Linked by Thom Holwerda on Thu 23rd Oct 2008 19:58 UTC, submitted by FreeGamer
BeOS & Derivatives It seems like only yesterday when due to a combination of hubris, bad business decisions, and pressure from Apple and Microsoft, Be, Inc. went under, with its assets - including the BeOS - bought up by Palm, who now store it in a filing cabinet somewhere in the attic of the company's Sunnyvale headquarters. Right after Be went under, the OpenBeOS project was started; an effort to recreate the BeOS as open source under the MIT license. This turned out to be a difficult task, and many doubted the project would ever get anywhere. We're seven years down the road now, and the persistence is paying off: the first Haiku alpha is nearer than ever.
Thread beginning with comment 334965
To view parent comment, click here.
To read all comments associated with this story, please click here.
RE[3]: Apps needed
by bornagainenguin on Sat 25th Oct 2008 05:55 UTC in reply to "RE[2]: Apps needed"
bornagainenguin
Member since:
2005-08-07

StephenBeDoper posted...

In terms of raw functionality? I suspect Linux will keep on progressing at its current rate. In terms of basic usability, though? On that front, there has been much, much less progress in the Linux world.


Yeah, but seven years. It took them seven years just to hit almost alpha and the main requirement for the alpha was to be compatible with ten or more year old technology. A goal they have still not completely reached! More, it isn't until the second release that Haiku expects to update the code to add functionality and catch up with the last seven years.

And all this is operating on the assumption bringing Haiku up to date will be faster than it took to be compatible with the moribund BeOS. There is no guarantee this is true. And every reason in the world (based on past releases of other software) to believe the release will take longer than anyone thinks it should.

Considering all the above, why wouldn't Linux be quite user friendly by the time Haiku is ready for prime time? Even at its current slow pace...

--bornagainpenguin

PS: I'm glad you thought my other points were valid.

Reply Parent Score: 2

RE[4]: Apps needed
by Big Al on Sat 25th Oct 2008 21:19 in reply to "RE[3]: Apps needed"
Big Al Member since:
2005-06-29

I suspect that if Haiku wasn't concerned with binary and source comparability then they would have released something much earlier. And don't forget that (moving forwards) Linux continues to grow in code size and complexity. I think once Haiku is out there we'll start to see faster progress.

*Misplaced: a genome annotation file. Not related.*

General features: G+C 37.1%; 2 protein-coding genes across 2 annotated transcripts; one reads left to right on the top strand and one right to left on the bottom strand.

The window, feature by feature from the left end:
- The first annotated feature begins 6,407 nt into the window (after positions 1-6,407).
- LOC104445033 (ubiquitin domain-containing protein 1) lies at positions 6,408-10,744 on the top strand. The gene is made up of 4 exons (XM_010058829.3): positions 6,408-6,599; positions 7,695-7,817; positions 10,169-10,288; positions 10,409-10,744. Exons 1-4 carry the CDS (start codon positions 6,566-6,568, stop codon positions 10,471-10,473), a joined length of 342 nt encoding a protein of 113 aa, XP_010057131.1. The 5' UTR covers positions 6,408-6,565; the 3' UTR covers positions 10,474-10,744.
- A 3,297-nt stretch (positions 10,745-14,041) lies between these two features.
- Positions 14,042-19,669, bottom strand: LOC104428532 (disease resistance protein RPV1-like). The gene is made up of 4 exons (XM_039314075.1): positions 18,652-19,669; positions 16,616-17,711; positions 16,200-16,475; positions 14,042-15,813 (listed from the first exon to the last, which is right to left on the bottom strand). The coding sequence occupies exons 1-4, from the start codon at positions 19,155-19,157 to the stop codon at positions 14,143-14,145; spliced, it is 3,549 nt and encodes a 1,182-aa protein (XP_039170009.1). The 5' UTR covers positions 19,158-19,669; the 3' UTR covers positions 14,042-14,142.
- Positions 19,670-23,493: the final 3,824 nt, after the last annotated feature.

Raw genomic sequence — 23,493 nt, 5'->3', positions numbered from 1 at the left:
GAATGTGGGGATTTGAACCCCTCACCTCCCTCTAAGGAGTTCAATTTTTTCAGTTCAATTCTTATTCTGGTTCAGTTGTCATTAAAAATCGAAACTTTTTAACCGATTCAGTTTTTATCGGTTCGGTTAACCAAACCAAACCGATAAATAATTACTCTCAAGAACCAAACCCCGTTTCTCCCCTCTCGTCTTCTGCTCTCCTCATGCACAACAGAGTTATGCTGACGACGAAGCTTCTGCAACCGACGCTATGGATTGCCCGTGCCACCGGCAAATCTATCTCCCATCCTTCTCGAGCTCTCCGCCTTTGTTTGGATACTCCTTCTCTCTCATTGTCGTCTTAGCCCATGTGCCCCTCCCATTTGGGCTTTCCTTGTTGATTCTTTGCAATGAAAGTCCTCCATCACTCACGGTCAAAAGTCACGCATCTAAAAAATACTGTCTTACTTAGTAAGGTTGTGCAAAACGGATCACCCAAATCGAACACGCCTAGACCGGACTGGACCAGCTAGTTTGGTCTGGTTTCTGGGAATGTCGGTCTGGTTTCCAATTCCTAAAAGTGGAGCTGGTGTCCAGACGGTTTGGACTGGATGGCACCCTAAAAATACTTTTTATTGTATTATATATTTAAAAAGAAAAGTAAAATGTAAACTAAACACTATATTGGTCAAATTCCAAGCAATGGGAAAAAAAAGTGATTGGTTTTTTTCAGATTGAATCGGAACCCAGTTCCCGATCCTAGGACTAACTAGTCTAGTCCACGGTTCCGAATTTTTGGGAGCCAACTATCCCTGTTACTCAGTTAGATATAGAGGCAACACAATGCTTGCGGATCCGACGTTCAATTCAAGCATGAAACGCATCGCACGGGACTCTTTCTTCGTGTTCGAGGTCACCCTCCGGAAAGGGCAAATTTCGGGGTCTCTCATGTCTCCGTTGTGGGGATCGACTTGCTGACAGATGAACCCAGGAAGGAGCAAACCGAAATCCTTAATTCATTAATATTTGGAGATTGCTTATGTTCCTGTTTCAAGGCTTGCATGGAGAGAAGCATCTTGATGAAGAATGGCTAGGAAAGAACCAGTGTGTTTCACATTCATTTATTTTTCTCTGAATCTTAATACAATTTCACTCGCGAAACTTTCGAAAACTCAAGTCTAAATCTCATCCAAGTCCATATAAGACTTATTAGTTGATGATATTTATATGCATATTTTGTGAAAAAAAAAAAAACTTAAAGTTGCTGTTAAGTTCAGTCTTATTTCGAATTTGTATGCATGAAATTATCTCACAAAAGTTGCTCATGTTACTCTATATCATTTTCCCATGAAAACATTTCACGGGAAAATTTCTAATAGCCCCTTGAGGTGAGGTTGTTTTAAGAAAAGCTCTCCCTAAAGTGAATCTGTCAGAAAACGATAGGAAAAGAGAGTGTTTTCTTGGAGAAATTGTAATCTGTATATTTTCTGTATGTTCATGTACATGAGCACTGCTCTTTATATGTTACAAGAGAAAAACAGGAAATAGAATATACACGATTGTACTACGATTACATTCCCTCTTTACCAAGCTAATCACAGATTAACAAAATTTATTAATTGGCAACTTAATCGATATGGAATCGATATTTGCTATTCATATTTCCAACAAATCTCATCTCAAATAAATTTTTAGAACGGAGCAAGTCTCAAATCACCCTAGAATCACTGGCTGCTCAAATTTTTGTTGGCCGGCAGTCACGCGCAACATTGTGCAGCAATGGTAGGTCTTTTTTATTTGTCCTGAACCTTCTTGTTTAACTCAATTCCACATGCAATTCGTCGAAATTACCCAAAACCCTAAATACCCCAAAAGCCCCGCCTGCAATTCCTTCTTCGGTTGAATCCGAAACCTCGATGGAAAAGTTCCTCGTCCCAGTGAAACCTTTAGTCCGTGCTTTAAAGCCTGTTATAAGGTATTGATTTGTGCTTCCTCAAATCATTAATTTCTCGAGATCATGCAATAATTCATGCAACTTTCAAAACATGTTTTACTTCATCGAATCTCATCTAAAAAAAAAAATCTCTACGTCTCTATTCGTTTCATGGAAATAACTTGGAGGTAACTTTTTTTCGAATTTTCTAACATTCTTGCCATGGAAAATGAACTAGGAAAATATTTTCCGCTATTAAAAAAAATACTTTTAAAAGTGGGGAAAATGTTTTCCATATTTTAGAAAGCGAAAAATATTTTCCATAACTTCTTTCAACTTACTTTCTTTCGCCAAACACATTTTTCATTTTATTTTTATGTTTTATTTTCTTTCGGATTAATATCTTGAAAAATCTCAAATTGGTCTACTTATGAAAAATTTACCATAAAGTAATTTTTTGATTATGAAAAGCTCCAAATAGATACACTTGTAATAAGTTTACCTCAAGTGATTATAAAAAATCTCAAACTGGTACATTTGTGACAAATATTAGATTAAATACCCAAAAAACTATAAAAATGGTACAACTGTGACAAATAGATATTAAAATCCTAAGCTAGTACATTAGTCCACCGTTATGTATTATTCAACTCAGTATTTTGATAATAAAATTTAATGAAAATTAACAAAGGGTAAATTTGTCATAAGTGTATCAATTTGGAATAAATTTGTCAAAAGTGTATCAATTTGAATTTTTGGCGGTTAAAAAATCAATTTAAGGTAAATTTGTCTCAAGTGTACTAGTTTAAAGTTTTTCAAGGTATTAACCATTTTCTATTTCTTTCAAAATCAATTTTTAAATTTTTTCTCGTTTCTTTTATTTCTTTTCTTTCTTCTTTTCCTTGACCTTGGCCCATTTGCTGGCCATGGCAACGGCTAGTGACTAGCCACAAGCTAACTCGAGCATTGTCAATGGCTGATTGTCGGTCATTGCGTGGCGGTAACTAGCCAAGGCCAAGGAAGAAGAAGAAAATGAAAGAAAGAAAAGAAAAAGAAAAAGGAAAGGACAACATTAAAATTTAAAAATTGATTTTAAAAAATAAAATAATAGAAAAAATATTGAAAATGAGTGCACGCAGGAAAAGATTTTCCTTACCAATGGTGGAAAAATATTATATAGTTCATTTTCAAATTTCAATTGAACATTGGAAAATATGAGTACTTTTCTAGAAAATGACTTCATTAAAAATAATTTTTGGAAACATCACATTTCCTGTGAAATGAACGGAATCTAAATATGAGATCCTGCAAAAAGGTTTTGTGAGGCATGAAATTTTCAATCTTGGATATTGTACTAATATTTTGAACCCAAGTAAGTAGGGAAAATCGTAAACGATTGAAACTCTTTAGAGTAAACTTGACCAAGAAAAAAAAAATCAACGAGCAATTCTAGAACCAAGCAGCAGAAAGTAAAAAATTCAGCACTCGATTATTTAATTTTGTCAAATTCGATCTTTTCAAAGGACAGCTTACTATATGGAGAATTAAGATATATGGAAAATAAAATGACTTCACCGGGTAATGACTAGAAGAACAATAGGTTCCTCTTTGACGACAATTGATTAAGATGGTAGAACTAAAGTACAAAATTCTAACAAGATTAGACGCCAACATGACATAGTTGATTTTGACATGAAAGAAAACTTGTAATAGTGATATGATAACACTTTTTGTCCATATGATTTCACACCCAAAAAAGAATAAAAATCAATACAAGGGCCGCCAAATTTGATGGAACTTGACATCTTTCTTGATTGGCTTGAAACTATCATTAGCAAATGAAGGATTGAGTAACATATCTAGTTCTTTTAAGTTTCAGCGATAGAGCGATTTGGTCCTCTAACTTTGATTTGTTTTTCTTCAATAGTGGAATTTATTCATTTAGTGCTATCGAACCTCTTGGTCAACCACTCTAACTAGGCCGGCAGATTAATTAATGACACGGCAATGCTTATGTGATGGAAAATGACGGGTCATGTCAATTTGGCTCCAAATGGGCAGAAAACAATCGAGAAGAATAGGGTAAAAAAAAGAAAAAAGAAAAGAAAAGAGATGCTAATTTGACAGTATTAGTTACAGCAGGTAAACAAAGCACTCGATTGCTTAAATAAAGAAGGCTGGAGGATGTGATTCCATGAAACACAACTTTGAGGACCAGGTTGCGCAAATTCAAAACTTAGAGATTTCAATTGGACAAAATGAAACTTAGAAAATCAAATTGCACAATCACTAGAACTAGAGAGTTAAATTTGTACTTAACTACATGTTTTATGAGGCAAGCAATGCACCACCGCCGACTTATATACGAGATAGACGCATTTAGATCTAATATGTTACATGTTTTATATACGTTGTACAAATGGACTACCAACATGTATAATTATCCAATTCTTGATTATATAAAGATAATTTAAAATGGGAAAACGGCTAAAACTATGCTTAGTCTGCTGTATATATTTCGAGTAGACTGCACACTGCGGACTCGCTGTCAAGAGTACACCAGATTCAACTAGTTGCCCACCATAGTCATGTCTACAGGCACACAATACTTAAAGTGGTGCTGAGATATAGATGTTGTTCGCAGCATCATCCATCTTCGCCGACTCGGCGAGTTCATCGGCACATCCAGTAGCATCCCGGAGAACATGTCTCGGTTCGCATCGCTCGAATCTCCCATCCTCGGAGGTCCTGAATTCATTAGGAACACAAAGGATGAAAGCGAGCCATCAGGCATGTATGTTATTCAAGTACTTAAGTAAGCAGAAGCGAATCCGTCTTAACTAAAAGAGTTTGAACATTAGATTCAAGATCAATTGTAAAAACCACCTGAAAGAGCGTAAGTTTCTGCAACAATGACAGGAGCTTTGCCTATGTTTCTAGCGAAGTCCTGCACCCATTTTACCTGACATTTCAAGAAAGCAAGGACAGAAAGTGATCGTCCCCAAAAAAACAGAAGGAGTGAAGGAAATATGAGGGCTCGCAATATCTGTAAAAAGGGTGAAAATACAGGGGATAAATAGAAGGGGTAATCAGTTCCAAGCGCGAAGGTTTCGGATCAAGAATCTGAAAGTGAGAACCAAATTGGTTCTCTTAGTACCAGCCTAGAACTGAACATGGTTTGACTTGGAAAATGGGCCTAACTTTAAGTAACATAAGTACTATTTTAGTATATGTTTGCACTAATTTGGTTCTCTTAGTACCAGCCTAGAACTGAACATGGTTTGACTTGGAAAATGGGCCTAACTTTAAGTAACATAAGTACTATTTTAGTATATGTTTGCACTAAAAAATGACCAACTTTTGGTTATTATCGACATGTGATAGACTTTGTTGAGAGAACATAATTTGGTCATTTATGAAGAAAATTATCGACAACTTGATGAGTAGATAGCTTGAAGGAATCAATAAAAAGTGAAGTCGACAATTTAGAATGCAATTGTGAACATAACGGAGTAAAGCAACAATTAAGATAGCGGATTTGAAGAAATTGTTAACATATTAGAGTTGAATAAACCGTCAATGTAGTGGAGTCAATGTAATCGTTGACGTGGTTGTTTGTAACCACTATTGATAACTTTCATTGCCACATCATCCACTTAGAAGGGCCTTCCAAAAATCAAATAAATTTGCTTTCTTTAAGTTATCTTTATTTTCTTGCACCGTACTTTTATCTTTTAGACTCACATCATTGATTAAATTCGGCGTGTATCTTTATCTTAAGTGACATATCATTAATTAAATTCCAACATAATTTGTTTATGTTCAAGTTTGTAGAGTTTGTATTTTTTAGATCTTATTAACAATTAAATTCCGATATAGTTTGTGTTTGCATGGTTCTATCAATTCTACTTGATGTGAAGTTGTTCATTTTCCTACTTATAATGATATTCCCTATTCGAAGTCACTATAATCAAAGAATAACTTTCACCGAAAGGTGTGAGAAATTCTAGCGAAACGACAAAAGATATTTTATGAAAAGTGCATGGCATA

Reply Parent Score: 1

RE[4]: Apps needed
by StephenBeDoper on Sat 25th Oct 2008 21:38 in reply to "RE[3]: Apps needed"
StephenBeDoper Member since:
2005-07-06

Yeah, but seven years. It took them seven years just to hit almost alpha and the main requirement for the alpha was to be compatible with ten or more year old technology. A goal they have still not completely reached!


Looking at only the number intervening years doesn't paint the most accurate picture. For one, it doesn't tell you anything about the current rate of development. For another, it misses the fact that 3rd party developers have been able to keep even plain 'ol R5 reasonably up-to-date, because the OS makes it (relatively) simple to provide drop-in replacements for major components even without access to the source.

More, it isn't until the second release that Haiku expects to update the code to add functionality and catch up with the last seven years.


But in that time, what new indispensable OS technologies were introduced - but are missing from Haiku? To me, at least, that's much more significant than the number of years that have passed.

It's also not as cut-and-dry as "BeOS was not developed for 7 years, therefore it must have 7 years worth of catching-up to do." Especially since it's taken that long for most OSes to catch up to things that were already present in BeOS circa 2001.

And all this is operating on the assumption bringing Haiku up to date will be faster than it took to be compatible with the moribund BeOS. There is no guarantee this is true. And every reason in the world (based on past releases of other software) to believe the release will take longer than anyone thinks it should.


But that's assuming, in turn, that's there is a monumental amount of work that will be needed order to bring Haiku up-to-date. I don't think that's the case, at least not without interpreting "up-do-date" to mean "identical to Linux."

Considering all the above, why wouldn't Linux be quite user friendly by the time Haiku is ready for prime time? Even at its current slow pace...


In a nutshell? I think it boils down to perception - most advocates of BeOS / Haiku don't necessarily perceive Linux as "like Haiku, but better," but rather view them as two fundamentally different OSes.

To resort to an analogy: if you're someone who prefers road bikes, you're not going to see a mountain bike as an interchangeable substitute - no matter how awesome it is.

Reply Parent Score: 3